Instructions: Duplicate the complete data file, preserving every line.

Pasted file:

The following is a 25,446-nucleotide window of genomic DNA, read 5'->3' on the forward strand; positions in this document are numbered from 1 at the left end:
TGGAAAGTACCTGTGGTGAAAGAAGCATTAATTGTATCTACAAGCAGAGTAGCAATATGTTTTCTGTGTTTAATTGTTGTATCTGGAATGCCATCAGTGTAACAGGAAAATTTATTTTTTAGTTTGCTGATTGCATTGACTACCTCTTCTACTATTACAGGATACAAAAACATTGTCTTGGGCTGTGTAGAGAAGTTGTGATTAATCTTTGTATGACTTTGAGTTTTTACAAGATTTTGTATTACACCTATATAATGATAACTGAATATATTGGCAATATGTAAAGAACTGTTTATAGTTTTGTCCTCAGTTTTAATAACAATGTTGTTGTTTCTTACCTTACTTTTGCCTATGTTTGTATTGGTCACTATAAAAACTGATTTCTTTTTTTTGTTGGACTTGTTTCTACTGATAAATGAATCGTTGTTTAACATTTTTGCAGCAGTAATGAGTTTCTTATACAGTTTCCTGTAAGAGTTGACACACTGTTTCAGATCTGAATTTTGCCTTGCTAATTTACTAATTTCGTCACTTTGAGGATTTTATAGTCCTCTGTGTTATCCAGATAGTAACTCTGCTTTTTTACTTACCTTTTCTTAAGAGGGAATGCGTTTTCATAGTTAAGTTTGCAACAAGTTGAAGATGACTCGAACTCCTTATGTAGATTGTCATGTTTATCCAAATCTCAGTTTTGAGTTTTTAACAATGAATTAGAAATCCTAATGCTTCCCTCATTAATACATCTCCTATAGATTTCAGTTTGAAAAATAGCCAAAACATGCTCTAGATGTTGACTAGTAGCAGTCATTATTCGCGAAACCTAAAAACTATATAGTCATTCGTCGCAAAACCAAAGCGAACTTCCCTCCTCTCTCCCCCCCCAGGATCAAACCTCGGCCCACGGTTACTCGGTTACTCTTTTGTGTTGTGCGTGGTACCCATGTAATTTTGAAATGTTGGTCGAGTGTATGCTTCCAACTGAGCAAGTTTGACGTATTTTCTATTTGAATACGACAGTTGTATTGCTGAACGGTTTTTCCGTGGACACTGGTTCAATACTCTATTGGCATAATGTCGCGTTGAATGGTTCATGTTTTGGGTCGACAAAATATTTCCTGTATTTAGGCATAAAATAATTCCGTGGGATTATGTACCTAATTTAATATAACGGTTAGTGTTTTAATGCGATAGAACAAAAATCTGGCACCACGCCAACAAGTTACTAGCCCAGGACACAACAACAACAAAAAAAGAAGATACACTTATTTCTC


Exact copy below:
The following is a 25,446-nucleotide window of genomic DNA, read 5'->3' on the forward strand; positions in this document are numbered from 1 at the left end:
TGGAAAGTACCTGTGGTGAAAGAAGCATTAATTGTATCTACAAGCAGAGTAGCAATATGTTTTCTGTGTTTAATTGTTGTATCTGGAATGCCATCAGTGTAACAGGAAAATTTATTTTTTAGTTTGCTGATTGCATTGACTACCTCTTCTACTATTACAGGATACAAAAACATTGTCTTGGGCTGTGTAGAGAAGTTGTGATTAATCTTTGTATGACTTTGAGTTTTTACAAGATTTTGTATTACACCTATATAATGATAACTGAATATATTGGCAATATGTAAAGAACTGTTTATAGTTTTGTCCTCAGTTTTAATAACAATGTTGTTGTTTCTTACCTTACTTTTGCCTATGTTTGTATTGGTCACTATAAAAACTGATTTCTTTTTTTTGTTGGACTTGTTTCTACTGATAAATGAATCGTTGTTTAACATTTTTGCAGCAGTAATGAGTTTCTTATACAGTTTCCTGTAAGAGTTGACACACTGTTTCAGATCTGAATTTTGCCTTGCTAATTTACTAATTTCGTCACTTTGAGGATTTTATAGTCCTCTGTGTTATCCAGATAGTAACTCTGCTTTTTTACTTACCTTTTCTTAAGAGGGAATGCGTTTTCATAGTTAAGTTTGCAACAAGTTGAAGATGACTCGAACTCCTTATGTAGATTGTCATGTTTATCCAAATCTCAGTTTTGAGTTTTTAACAATGAATTAGAAATCCTAATGCTTCCCTCATTAATACATCTCCTATAGATTTCAGTTTGAAAAATAGCCAAAACATGCTCTAGATGTTGACTAGTAGCAGTCATTATTCGCGAAACCTAAAAACTATATAGTCATTCGTCGCAAAACCAAAGCGAACTTCCCTCCTCTCTCCCCCCCCAGGATCAAACCTCGGCCCACGGTTACTCGGTTACTCTTTTGTGTTGTGCGTGGTACCCATGTAATTTTGAAATGTTGGTCGAGTGTATGCTTCCAACTGAGCAAGTTTGACGTATTTTCTATTTGAATACGACAGTTGTATTGCTGAACGGTTTTTCCGTGGACACTGGTTCAATACTCTATTGGCATAATGTCGCGTTGAATGGTTCATGTTTTGGGTCGACAAAATATTTCCTGTATTTAGGCATAAAATAATTCCGTGGGATTATGTACCTAATTTAATATAACGGTTAGTGTTTTAATGCGATAGAACAAAAATCTGGCACCACGCCAACAAGTTACTAGCCCAGGACACAACAACAACAAAAAAAGAAGATACACTTATTTCTC